Originally published in the Portland Phoenix on January 3, 2014
Maine-made cheese is having a moment. The Maine cheese industry is one of the fastest growing in
the country and produces award-winning varieties. While we don’t make near as much as cheese-loving states like Wisconsin and Vermont, Maine has 73 licensed cheese makers today, up from ten a decade ago. Thanks to like prominence of local cheese at retailers like the Portland Farmers’ Market, K. Horton’s Specialty Foods, Rosemont Market, and Whole Foods, curd-loving customers are familiar with local creameries and cheese styles like never before.
Whether it ends up buttery, crumbly, or tangy, all cheese starts out as milk. Maine Cheese Guild President Eric Rector attributes the success of the cheese industry to its high-quality founding ingredient. “Maine produces some of the best milk in the world, in my opinion,” Rector says. Unfortunately, the story of the Maine dairy industry isn’t as rosy as that of cheese. Today, Maine has just under 300 dairy farms, down from 500 in 2000. According to production reports from the Maine Milk Commission, the state’s number of dairy farms decreases every month. Dairy farmers have a hard time making a profit off of fluid milk and are increasingly retiring or selling their cows in favor of more profitable types of farming. A convoluted pricing system created in 1935 determines dairy farmers’ profits. Large dairy farms sell their milk to processors and are paid at a rate that is determined monthly by the state. At times, these payments are not enough to cover even the cost of production.
Smaller operations can fetch a higher price for their product by processing and bottling it themselves. At Winter Hill Farm in Freeport, farmers Steve Burger and Sarah Wiederkehr host a herd of heritage breed Randall cattle. Burger and Wiederkehr purchased the farm from a couple looking to retire and were attracted to the rare breed of cows. Randall cows used to be found on many small family farms in New England, since they are an all-purpose meat, dairy, and draft animal. Burger and Wiederkehr milk eight to nine cows of their herd of 20 and sell raw milk, yogurt, and cheese. Selling their milk at farmers’ markets helps Winter Hill Farm to get a higher price for their product than if they sold to one of the state’s dairy processors.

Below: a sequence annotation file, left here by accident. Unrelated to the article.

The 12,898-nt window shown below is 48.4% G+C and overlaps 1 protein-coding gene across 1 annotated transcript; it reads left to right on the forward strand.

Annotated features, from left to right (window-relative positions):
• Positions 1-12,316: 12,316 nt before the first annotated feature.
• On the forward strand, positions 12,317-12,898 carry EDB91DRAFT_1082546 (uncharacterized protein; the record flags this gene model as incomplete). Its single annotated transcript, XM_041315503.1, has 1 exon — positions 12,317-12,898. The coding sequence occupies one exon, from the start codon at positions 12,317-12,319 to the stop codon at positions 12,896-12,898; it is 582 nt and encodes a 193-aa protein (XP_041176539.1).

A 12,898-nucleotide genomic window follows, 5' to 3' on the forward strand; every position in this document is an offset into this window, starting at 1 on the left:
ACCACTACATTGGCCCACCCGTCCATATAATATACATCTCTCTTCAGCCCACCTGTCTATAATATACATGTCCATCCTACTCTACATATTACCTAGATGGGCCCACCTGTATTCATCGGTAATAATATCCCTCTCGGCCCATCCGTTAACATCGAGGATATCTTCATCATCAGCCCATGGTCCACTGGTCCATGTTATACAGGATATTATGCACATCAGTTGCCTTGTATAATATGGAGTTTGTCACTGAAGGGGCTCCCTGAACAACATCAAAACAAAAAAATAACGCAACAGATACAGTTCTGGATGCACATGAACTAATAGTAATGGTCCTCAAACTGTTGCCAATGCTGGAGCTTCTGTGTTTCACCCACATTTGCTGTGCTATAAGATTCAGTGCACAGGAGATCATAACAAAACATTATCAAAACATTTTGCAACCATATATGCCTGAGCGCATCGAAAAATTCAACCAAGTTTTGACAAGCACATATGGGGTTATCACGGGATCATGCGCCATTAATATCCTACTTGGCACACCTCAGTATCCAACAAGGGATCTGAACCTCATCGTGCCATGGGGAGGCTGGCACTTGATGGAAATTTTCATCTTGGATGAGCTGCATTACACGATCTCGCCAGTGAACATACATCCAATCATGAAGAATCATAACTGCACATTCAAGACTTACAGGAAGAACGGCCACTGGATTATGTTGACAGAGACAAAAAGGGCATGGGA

Smaller dairy farmers like those at Winter Hill Farm frequently choose to diversify their operation by making cheese from their animals’ milk. Cheese sells for a much higher price per pound than the milk itself does. “Particularly if you’re [a smaller farm], you need another outlet to sell to because with dairy prices and the way they fluctuate, cheese making sales provide stability,” says Whole Foods Market’s specialty cheese buyer Shannon Tallman. But animal products like milk and meat are often the last holdout for many locavores. The cost of these products from smaller producers can simply be cost-prohibitive.
Fortunately, there are a multitude of ways to support the industry that produces the milk used in your favorite cheeses. Buying milk that’s processed in Maine helps our dairy farmers too. The three Maine milk processors (Oakhurst, Hood, and Houlton Dairy) pay into a fund that helps to cover dairy farmers’ production costs when milk prices do not. Look for processing plant number 23 on the packaging to indicate that that milk was processed in Maine (see moomilkco.com/got-maine-milk for more information). Consumer support will help strengthen Maine’s dairy industry whether that milk ends up in your cereal bowl or on your cheese plate.